The ninth picture, called 'the Returning to the Root and Source,' represents a beautiful landscape full of lovely trees in full blossom.

"There is no dyer of hills,

Yet they are green;

So flowers smile, and titter rills

At their own wills."

You consciousness is irrevocable changed by the meditative experience but as come down from your state of meditative ecstasy you discover that nothing has changed. the world is the same as it was before. There is no deep meaning to life or events. No gods or goddesses or angels. Everything just is as it is.

If the mind were a bike or a car; You discover the bike/car exist. Despite disappearing they have returned. You drive/ride when you need to.

The blue mountains are of themselves blue mountains;

The white clouds are of themselves white clouds


Path of the Sage - 9;

9. The Solitary Moon

Nowhere is the beast, and the oxherd is master of his time,

He is a solitary cloud wafting lightly along the mountain peaks;

Clapping his hands he sings joyfully in the moon-light,

But remember a last wall is still left barring his homeward walk.

One has purified the mind with discipline till one is nothing but a sage. One lives in a state of ecstasy and joy as has been trained into him by years of training like an olympic athlete but for meditation.

Sitting quietly, doing nothing,

Spring comes, and the grass grows by itself.


Path of the Samurai - 10;

The tenth picture, called 'the Going into the City with Open Hands,' represents a smiling monk, gourd in hand, talking with a man who looks like a pedlar.

"The cares for body make

That body pine;

Let go of cares and thoughts,

O child of mine!"

As human beings we tend to be communal in nature and the full experience of learning comes when we cease to become the student and become the teacher. IN other words we complete a natural human cycle of learning a skill and passing it on to the next generation. Once a person learns zen one teaches zen. That is the path. 

The Samurai is a part of his community and thus the zen that developed in the Japanese culture is about learning and then teaching or giving back to the community. So even their professionals, who follow the teachings of zen, will teach zen to their students so they get the true “flow” of their craft and their own individual flavor or doing things can be seen in their work. Once a person learns zen one teaches zen. That is the path. 

We have come full circle in this simpler and more natural path of learning about zen, how to dissociate from the world and the labels we impose on it to returning back to the world.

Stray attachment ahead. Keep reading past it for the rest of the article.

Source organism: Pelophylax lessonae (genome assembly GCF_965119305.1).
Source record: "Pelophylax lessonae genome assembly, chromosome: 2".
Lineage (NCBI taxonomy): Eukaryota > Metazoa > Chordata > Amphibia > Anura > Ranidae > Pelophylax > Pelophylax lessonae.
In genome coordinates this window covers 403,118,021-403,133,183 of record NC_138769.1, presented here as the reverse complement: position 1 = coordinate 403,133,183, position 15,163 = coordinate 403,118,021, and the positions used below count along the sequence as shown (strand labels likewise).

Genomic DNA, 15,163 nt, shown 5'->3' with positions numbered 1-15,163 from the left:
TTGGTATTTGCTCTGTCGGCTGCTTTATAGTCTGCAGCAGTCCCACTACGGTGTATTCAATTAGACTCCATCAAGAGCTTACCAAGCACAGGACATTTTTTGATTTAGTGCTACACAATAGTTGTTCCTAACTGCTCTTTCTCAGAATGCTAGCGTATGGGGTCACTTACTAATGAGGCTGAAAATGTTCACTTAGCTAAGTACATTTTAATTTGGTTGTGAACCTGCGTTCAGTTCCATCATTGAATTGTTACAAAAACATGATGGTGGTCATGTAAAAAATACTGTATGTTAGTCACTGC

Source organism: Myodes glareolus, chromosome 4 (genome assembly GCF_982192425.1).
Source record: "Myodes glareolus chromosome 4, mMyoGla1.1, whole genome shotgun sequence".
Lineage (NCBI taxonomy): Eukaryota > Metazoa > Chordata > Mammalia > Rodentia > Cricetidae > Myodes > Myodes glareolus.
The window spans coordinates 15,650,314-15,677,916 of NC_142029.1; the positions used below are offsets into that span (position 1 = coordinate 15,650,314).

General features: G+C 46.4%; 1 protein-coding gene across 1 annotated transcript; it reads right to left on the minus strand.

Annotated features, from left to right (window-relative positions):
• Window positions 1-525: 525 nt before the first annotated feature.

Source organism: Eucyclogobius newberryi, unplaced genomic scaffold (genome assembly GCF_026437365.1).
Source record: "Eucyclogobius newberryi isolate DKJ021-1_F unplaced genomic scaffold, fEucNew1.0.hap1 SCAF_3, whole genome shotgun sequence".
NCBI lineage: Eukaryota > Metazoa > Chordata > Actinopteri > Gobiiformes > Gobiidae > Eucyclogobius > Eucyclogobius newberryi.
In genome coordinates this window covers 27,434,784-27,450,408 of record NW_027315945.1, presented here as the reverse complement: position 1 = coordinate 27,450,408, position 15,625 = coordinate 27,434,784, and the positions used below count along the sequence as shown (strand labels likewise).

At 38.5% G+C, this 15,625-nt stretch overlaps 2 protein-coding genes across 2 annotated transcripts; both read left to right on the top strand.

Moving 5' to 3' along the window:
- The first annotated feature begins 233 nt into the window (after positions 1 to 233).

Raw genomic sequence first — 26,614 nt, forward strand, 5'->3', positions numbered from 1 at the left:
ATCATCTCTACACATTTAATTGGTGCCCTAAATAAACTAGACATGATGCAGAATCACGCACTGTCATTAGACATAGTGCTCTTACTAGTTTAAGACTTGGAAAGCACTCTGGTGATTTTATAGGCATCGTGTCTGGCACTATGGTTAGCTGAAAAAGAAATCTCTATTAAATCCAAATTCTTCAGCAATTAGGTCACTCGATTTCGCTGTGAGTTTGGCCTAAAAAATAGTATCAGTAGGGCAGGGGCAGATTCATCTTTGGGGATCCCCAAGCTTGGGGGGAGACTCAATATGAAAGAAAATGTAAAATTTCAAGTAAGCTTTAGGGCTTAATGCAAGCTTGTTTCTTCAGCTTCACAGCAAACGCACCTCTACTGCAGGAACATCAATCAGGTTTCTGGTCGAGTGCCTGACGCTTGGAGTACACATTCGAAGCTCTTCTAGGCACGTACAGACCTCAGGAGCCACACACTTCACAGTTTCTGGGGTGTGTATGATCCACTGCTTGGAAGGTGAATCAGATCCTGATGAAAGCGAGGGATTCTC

If the mind were a car or bike; Now you teach what you have learned.

Path of the Sage -10;

10. Both Vanished

Both the man and the animal have disappeared, no traces are left,

The bright moon-light is empty and shadowless with all the ten-thousand objects in it;

If anyone should ask the meaning of this,

Behold the lilies of the field and its fresh sweet-scented verdure.

One is now completely emerged in the zen state 24/7 but life goes on as before. 

“We eat, excrete, sleep, and get up;

This is our world.

All we have to do after that-

Is to die.”


People don’t even know there is a sage amongst their midst as the sage lives from his or her original mind which is basically just human nature.

“Entering the forest he moves not the grass;

Entering the water he makes not a ripple.”


If the mind were a car or bike; Both bike/car and person no longer exist. The analogy no longer works.

When a monk asks, “What is the buddha?” the master may raise his fist; when he is asked, “What is the ultimate idea of Buddhism?” he may exclaim even before the questioner finishes his sentence, “A blossoming branch of the plum,” or “The cypress-tree in the court-yard.” The point is that the Answering mind does not “stop” anywhere, but responds straightaway without giving any thought to the felicity of an answer.

The zen master:

Neither avoids false thoughts nor seeks the true,

For ignorance is in reality the Buddha Nature,

An this illusory, changeful, empty body is the Dharmakaya

Cheng-tao Ke

I obtained not the least thing from unexcelled, complete awakening, and for this very reason it is called “unexcelled, complete awakening”. - The Buddha in the Vajracchedika